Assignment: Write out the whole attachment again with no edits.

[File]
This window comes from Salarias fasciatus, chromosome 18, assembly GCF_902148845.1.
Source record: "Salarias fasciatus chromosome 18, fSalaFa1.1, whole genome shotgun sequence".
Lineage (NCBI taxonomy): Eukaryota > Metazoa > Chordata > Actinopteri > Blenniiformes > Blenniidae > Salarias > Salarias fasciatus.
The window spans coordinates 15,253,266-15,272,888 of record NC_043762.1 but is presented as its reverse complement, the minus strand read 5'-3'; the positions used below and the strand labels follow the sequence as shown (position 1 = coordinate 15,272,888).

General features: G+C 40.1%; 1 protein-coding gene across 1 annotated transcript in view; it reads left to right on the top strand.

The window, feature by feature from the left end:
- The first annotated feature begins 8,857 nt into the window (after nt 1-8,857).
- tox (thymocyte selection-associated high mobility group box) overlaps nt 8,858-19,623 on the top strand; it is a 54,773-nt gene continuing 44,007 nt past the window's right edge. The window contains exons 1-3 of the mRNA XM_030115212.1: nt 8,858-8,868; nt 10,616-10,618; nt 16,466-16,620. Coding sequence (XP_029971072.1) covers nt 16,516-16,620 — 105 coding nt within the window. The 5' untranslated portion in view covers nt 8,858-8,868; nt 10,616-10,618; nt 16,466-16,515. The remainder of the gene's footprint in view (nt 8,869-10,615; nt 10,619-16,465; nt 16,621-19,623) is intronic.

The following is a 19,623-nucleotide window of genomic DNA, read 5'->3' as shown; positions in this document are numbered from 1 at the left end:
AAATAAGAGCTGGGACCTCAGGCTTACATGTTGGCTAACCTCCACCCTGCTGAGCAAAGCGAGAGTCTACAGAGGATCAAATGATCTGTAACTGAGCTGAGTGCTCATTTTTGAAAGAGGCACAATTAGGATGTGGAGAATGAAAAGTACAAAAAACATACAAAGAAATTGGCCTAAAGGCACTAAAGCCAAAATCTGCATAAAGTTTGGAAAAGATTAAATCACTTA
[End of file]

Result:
This window comes from Salarias fasciatus, chromosome 18, assembly GCF_902148845.1.
Source record: "Salarias fasciatus chromosome 18, fSalaFa1.1, whole genome shotgun sequence".
Lineage (NCBI taxonomy): Eukaryota > Metazoa > Chordata > Actinopteri > Blenniiformes > Blenniidae > Salarias > Salarias fasciatus.
The window spans coordinates 15,253,266-15,272,888 of record NC_043762.1 but is presented as its reverse complement, the minus strand read 5'-3'; the positions used below and the strand labels follow the sequence as shown (position 1 = coordinate 15,272,888).

General features: G+C 40.1%; 1 protein-coding gene across 1 annotated transcript in view; it reads left to right on the top strand.

The window, feature by feature from the left end:
- The first annotated feature begins 8,857 nt into the window (after nt 1-8,857).
- tox (thymocyte selection-associated high mobility group box) overlaps nt 8,858-19,623 on the top strand; it is a 54,773-nt gene continuing 44,007 nt past the window's right edge. The window contains exons 1-3 of the mRNA XM_030115212.1: nt 8,858-8,868; nt 10,616-10,618; nt 16,466-16,620. Coding sequence (XP_029971072.1) covers nt 16,516-16,620 — 105 coding nt within the window. The 5' untranslated portion in view covers nt 8,858-8,868; nt 10,616-10,618; nt 16,466-16,515. The remainder of the gene's footprint in view (nt 8,869-10,615; nt 10,619-16,465; nt 16,621-19,623) is intronic.

The following is a 19,623-nucleotide window of genomic DNA, read 5'->3' as shown; positions in this document are numbered from 1 at the left end:
AAATAAGAGCTGGGACCTCAGGCTTACATGTTGGCTAACCTCCACCCTGCTGAGCAAAGCGAGAGTCTACAGAGGATCAAATGATCTGTAACTGAGCTGAGTGCTCATTTTTGAAAGAGGCACAATTAGGATGTGGAGAATGAAAAGTACAAAAAACATACAAAGAAATTGGCCTAAAGGCACTAAAGCCAAAATCTGCATAAAGTTTGGAAAAGATTAAATCACTTA